Olympian's paintings on display at gymnastics event
The art of John Stillings, a silver medalist at the 1984 Summer Games and a Meadowdale High School graduate, will be exhibited at the gymnastics championships in Everett.
"Foster Island," acrylic painting by John Stillings
"Thornton Creek," acrylic painting by John Stillings
John Stillings, 56, who graduated from Meadowdale High School in Lynnwood, is an Olympic silver medalist and an accomplished painter. In 1983, Stillings' eight-oared crew won the gold medal at the Pan American Games. In 1984, his team went on to win the silver medal in the men's four with coxswain. He went back to the sport in 2003 and helped win his team the gold medal at the Pan American Games in the Men's eight-oared crew.
"The Moment of Truth," acrylic painting by John Stillings
"The late start of manipulating paint, that's one thing," Stillings said. "But I've spent a lifetime learning how to see and feel."
And what a lifetime it has been.
Stillings, 56, who graduated from Meadowdale High School in Lynnwood, is an Olympic silver medalist, a successful Seattle contractor, the parent of two teenage sons and an accomplished painter.
Eight of Stillings' paintings are on exhibit at Comcast Arena this weekend as part of the cultural entertainment offered during the 2012 Kellogg's Pacific Rim Gymnastics Championships, where visitors can see future Olympians compete in men's, women's and rhythmic gymnastics and trampoline.
The exhibit "Art of the Olympians" will include several of Stillings' Pacific Northwest scenes. Stillings is expected to be at the exhibit for most of the weekend to greet visitors and answer questions and talk about his art.
He might even talk about his journey to becoming an Olympian.
Stillings won the silver medal in rowing, a sport to which he has dedicated almost 40 years of his life.
The painting, on the other hand, Stillings took up only four years ago, in 2008. Turned out, one of his contracting customers is an artist who teaches workshops. Stillings asked her if he could attend one of her classes, not knowing most of her students were professional artists.
Undaunted, Stillings attended the class and finished his first painting, an acrylic of the Chester River in Maryland where his wife, Betsy, another rower, grew up.
Today, about 100 paintings later, Stillings has shown his pieces in various exhibits, including the Art of the Olympians museum in Fort Myers, Fla., a place dedicated to art done by Olympic athletes.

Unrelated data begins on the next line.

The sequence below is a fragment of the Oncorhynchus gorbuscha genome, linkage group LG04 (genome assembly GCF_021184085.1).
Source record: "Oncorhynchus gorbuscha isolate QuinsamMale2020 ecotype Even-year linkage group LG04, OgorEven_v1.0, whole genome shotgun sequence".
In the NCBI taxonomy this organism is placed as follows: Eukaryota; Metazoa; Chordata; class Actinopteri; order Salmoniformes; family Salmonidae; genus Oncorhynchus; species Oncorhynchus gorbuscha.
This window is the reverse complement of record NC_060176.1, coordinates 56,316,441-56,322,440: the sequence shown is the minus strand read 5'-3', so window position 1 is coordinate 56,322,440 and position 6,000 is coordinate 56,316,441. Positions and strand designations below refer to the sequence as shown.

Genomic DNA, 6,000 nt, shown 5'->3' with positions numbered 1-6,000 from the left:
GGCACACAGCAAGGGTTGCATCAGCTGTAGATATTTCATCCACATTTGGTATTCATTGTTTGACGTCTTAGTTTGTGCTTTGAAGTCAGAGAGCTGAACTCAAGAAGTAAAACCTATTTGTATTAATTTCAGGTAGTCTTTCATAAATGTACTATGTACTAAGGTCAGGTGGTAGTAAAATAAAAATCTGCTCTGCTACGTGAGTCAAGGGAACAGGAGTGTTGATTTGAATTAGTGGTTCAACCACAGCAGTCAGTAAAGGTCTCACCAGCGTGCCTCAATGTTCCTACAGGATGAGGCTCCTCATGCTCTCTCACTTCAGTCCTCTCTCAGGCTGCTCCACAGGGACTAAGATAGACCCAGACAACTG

Part of the museum's mission is to tie art in with the idea of the Olympic athlete being complete in body, mind and spirit.
"There was a lot of painting going on inside my head that when I did give myself permission to let it out, it wasn't necessarily something I just started," Stillings said of his art work. "It was a lifetime."
Stillings paints almost exclusively in the challenging, fast-drying medium of acrylic because, he joked, of his "short attention span and need for instant gratification."
He said some might call his work expressionism. He calls it "feelism."
"I don't really paint what I'm painting," Stillings said. "My mental focus is I try and recall and lock on to the feeling, and paint the feeling and not the painting."
Born in Sedro-Woolley in Skagit County, Stillings moved with his family to Snohomish County where, as a 9-year-old, he already dreamed of winning a gold medal in the sport of archery, though that wasn't even an Olympic sport at the time.
Stillings described himself as "really little" as a youth, trying various sports through school -- cross country track, basketball and wrestling. Through it all, Stillings said he was always quite driven.
"I was the salutatorian. I got one 'B' in high school," Stillings recalled. "Our group in Meadowdale High School was a huge group of overachievers and I wanted to be one of them."
One day, an alumnus of Meadowdale heard that Stillings was going to attend the University of Washington. The graduate, who was at the UW, told Stillings he should go out for the rowing team, persuading Stillings that he would make an excellent coxswain, the motivational commander of the boat and the one who steers.
Coxswains, as a rule, are also under 120 pounds.
"I guess he thought I'd be perfect because of my Napoleon complex," Stillings joked.
Stillings did join the UW team. A major win for that team was the 1977 first place at the Henley Royal Regatta Grand Challenge Cup Championship, a feat that shut down the British National Team.
In 1983, Stillings' eight-oared crew won the gold medal at the Pan American Games. In 1984, his team went on to win the silver medal in the Men's Four with Coxswain.
Being the driven man he is, Stillings went back to the sport so he could "rewrite the ending" and in 2003, helped win his team the gold medal at the Pan American Games in the Men's eight-oared crew.
"I really enjoyed the adrenalin, the pressure. I thrived on that," Stillings said of being a coxswain. "The main thing was being able to execute and express the collective will of the crew. It's been described as conducting a symphony of motion."
"Art of the Olympians"
The exhibit is on display this weekend during the 2012 Kellogg's Pacific Rim Gymnastics Championships where gymnasts vie for a spot in this summer's London Olympics. Competition begins Friday and continues through Saturday at Comcast Arena Everett, 2000 Hewitt Ave., Everett. Tickets start at $25 for one event, or $110 for a day pass, at www.comcastarenaeverett.com or 866-332-8499.
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